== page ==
Jeremy Corbyn has said wealthy elites are trying to "hijack" Brexit as he formally launched Labour's campaign.
Speaking in Manchester, the Labour leader promised a reckoning for "tax cheats, rip-off bosses and greedy bankers" if Labour wins the election.
But in a BBC interview, he declined to say categorically whether he would take Britain out of the EU if elected.
Asked by Laura Kuenssberg if he would go through with Brexit if there was a bad deal on the table, he wouldn't say.
The Labour leader earlier told activists that the question of whether the UK would leave the EU had been "settled" and the task now was to act in the national interest and not show "who can be toughest with Brussels".
Although the election was not about Brexit in itself, he said there was a clear difference between his approach and that of the Conservatives, who he said were prioritising narrow party interests.
In what the Conservatives dismissed as an "angry and divisive" speech, Mr Corbyn told activists that his mission was to transform Britain, saying "we have four weeks to take our wealth back and four weeks to show what kind of country we are".
Repeating his argument that the economy was "rigged" against ordinary people, he said a Labour government would take action against asset strippers, tax evaders and those who "ripped off workers and consumers".
"We have four weeks to ruin their party," he said.
Speaking afterwards to the BBC's political editor Laura Kuenssberg, he said that he was angry at levels of poverty and inequality in the country, which he believed were shared by the public.
"They are very angry. They see the growth of the super-rich and very wealthy corporations and they see their communities left behind. Their anger is palpable and I think we have to address that."
Mr Corbyn, who campaigned to remain in last year's referendum but subsequently voted to trigger the Brexit process, said the outcome of the 2016 vote was clear and the next government's job was to get a "good deal" on withdrawal.
But pressed on several occasions whether, as prime minister, he would allow Brexit irrespective of the kind of deal achieved, he declined to say.
"I don't know any more than you what is going to happen in the future but I do know that we are not approaching this from megaphone diplomacy.
By Laura Kuenssberg, political editor
Jeremy Corbyn says "Brexit is settled".
His team is adamant that if he is in Number 10, we would leave the European Union.
It's possible, in theory, that if the deal on the table didn't look too pretty they would want to keep going back to the negotiating table somehow until the offer improved.
Labour is also committed to giving Parliament a final vote on what's on offer.
But, in the big picture, today the Labour leader tried to draw a line under the issue after not a little bit of Labour agony over it in the last few months.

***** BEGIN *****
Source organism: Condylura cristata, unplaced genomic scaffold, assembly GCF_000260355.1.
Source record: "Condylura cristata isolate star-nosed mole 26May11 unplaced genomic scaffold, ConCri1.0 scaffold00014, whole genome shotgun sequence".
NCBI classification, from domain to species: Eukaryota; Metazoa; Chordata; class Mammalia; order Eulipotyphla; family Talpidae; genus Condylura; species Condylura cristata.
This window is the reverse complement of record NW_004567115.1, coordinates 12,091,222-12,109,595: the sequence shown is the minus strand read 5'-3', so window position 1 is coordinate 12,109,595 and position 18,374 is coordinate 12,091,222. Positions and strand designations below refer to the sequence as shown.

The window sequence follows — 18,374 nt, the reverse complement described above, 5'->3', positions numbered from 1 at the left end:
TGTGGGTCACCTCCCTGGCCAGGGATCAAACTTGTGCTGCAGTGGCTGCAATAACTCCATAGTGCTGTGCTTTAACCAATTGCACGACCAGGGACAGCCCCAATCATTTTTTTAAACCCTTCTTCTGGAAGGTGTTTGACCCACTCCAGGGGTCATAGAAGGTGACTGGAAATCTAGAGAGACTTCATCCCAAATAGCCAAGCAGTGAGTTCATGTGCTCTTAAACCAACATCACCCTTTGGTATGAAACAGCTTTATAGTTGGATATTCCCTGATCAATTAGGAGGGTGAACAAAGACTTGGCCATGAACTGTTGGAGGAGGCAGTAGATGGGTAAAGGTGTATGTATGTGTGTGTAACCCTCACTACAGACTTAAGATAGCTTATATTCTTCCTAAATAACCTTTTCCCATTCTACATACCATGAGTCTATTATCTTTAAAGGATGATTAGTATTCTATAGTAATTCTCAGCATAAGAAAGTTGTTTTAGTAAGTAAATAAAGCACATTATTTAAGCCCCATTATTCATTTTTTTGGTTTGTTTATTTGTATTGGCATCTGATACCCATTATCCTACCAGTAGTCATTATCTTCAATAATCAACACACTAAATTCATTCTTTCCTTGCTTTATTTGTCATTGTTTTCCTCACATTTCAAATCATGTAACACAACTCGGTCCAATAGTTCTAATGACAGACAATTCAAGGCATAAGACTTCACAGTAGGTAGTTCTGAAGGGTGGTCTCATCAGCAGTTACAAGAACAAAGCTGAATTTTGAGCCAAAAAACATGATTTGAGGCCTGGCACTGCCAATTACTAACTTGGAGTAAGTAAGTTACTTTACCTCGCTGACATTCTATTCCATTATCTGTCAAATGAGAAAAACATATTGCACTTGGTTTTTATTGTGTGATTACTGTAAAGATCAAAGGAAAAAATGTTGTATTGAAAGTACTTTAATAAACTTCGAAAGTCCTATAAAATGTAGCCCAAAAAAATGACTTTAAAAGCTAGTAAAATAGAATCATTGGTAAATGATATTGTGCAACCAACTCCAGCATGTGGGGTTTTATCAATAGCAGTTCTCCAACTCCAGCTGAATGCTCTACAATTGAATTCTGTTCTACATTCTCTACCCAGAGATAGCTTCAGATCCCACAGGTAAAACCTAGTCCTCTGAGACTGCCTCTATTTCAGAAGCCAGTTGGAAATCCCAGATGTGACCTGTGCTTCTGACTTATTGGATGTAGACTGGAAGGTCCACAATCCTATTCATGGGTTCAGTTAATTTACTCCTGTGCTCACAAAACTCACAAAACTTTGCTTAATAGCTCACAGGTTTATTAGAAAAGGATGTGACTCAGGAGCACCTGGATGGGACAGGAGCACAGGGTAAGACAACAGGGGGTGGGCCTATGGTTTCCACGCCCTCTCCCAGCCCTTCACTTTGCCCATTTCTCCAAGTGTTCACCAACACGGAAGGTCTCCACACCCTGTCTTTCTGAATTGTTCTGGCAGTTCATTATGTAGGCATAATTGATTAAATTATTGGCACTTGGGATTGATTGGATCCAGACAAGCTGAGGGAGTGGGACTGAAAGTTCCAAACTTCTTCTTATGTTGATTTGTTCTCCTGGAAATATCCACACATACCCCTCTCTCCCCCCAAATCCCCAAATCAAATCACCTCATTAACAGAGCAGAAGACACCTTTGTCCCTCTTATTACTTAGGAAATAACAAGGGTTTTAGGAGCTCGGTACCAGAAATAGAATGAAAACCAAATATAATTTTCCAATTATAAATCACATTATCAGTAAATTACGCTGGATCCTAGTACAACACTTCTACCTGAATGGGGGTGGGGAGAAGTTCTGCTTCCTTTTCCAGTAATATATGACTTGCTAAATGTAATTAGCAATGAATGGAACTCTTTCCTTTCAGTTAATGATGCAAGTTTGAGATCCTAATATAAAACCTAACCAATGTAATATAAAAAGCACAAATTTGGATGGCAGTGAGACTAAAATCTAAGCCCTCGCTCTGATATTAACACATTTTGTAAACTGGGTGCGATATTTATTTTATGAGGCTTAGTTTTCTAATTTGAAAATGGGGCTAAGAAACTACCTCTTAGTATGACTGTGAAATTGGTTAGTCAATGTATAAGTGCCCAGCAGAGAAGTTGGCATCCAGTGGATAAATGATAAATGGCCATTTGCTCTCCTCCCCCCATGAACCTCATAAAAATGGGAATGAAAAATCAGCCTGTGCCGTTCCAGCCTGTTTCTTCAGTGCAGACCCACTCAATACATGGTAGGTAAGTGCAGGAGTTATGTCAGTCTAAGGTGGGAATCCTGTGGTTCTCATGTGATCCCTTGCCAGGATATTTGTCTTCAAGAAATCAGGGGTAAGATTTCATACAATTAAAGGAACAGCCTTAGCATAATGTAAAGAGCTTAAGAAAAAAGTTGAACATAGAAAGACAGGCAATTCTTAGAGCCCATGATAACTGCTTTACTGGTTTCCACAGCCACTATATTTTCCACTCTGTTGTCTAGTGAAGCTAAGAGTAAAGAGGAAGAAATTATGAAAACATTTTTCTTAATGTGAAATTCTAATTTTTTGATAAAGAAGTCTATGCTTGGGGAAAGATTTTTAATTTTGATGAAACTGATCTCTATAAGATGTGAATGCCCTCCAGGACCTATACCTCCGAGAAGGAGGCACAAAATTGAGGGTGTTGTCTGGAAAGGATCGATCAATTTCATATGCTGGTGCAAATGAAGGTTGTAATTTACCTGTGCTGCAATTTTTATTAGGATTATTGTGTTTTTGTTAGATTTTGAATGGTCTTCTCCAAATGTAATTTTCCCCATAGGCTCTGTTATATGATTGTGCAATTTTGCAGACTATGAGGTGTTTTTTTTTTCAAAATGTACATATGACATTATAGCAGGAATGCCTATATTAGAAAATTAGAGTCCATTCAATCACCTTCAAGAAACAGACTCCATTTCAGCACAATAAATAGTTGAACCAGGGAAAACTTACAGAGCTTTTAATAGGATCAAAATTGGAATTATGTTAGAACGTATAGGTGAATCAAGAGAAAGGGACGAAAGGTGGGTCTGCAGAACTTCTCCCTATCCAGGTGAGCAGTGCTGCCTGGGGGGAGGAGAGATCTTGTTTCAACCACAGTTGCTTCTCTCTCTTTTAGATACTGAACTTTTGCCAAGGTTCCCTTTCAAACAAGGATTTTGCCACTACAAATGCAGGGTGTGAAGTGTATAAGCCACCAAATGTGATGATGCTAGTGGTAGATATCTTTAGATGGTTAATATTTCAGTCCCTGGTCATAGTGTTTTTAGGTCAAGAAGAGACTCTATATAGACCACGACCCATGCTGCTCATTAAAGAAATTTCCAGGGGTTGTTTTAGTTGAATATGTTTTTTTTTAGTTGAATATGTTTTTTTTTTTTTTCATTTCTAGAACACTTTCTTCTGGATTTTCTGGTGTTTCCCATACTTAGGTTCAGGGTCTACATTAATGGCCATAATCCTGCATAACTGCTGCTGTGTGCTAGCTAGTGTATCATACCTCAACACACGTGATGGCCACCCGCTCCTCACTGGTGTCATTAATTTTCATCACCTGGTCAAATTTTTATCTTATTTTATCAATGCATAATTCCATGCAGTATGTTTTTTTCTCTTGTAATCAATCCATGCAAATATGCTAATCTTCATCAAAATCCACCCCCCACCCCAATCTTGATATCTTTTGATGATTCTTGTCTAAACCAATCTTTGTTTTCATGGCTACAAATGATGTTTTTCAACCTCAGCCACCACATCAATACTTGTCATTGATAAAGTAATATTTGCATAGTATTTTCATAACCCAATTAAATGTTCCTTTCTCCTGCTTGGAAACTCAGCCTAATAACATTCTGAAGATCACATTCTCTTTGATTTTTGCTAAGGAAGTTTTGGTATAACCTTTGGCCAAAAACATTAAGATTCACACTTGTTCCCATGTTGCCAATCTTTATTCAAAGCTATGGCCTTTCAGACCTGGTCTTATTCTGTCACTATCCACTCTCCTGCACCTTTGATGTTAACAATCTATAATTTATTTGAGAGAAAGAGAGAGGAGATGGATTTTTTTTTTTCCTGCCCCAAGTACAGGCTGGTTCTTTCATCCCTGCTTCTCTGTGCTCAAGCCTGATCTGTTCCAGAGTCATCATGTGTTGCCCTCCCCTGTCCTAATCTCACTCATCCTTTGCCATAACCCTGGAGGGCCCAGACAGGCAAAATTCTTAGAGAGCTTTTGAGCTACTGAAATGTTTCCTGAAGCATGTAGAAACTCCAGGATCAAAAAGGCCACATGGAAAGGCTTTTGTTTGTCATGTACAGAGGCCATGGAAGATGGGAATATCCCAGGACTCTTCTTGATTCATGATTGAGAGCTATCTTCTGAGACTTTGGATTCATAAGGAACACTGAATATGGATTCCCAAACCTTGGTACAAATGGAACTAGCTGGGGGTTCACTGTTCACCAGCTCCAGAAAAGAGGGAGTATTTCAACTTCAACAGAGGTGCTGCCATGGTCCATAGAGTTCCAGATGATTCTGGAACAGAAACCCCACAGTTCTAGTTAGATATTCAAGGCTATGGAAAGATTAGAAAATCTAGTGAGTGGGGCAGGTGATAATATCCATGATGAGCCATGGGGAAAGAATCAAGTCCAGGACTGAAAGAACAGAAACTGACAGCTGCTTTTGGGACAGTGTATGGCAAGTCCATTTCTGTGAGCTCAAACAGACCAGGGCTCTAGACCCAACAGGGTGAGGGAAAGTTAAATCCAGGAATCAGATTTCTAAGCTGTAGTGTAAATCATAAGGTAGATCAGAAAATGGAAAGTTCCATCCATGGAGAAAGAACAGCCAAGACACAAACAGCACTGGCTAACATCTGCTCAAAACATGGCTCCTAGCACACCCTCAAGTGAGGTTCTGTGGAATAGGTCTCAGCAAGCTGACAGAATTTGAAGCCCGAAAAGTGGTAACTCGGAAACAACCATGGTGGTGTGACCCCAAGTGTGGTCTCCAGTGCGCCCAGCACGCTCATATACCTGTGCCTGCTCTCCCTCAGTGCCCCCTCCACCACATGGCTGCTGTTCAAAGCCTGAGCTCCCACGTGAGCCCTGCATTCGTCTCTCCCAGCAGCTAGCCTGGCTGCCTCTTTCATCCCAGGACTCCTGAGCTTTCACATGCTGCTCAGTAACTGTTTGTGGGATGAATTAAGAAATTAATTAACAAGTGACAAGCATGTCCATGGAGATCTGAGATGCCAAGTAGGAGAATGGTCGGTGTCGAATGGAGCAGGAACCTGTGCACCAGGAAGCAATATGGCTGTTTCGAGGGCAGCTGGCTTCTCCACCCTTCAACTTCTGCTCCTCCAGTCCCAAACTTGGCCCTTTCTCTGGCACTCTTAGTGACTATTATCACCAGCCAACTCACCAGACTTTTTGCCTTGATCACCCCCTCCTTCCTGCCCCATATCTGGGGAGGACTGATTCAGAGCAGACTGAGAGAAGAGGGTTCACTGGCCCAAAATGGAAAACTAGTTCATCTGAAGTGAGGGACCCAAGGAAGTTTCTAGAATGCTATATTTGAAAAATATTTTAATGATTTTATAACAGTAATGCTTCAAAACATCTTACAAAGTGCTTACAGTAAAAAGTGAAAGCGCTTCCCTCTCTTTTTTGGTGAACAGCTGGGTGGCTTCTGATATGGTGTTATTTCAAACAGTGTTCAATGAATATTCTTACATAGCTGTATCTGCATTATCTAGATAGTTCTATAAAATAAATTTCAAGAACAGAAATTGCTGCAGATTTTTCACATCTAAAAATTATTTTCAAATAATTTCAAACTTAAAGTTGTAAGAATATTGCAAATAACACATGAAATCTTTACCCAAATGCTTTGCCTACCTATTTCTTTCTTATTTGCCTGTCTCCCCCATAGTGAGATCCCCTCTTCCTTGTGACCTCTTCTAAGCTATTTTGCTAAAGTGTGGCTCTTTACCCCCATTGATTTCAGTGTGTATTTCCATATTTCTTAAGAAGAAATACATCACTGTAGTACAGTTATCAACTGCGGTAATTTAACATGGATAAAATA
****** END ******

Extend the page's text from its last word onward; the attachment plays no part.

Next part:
"We are not approaching this from threats... our view is you have to talk to them, negotiate with them and recognise there is quite a lot of common interest."
If elected, he said his negotiating priorities would be guaranteeing tariff-free access to EU markets, ensuring the rights of EU nationals living in the UK and maintaining employment rights such as the working time directive.
"People know there's been a referendum and a decision was made a year ago," he said.
"We have set out very clear terms for negotiations... we are negotiating a trade agreement with Europe and protection of the things we have gained from the EU."
In the run-up to Tuesday's speech, Mr Corbyn insisted he would stay on as Labour leader even if the party loses at the general election. He told BuzzFeed: "I was elected leader of this party and I'll stay leader of this party."
Although facing a challenge to win on 8 June, Mr Corbyn told supporters he was determined to show "things don't have to remain the way they are".
He promised decent homes for all, extra funding for schools and vowed to "draw a line" under privatisation in the health service, social care, energy market and the rail network.
Prime Minister Theresa May has attempted to portray the general election as being about Brexit, urging voters to strengthen her negotiating hand in talks set to begin next month.
Conservative chairman Patrick McLoughlin said Mr Corbyn was "too weak to stand up to the leaders of 27 EU countries".
"This angry, divisive and chaotic speech makes clear the choice at this election - strong and stable leadership with Theresa May, or uncosted, nonsensical policies from Jeremy Corbyn," he said.
"He didn't mention the deficit or controlling immigration - because he'd wreck our economy with higher taxes and more debt."
Lib Dem leader Tim Farron, who has promised a second referendum on any Brexit deal, said suggestions the UK's future in Europe was settled was "further proof" of Labour's "inability to stand up to the Tories on the most important issue facing our country".
The SNP said Labour's performance in council elections last week showed any talk of them forming the next government was "utter fantasy".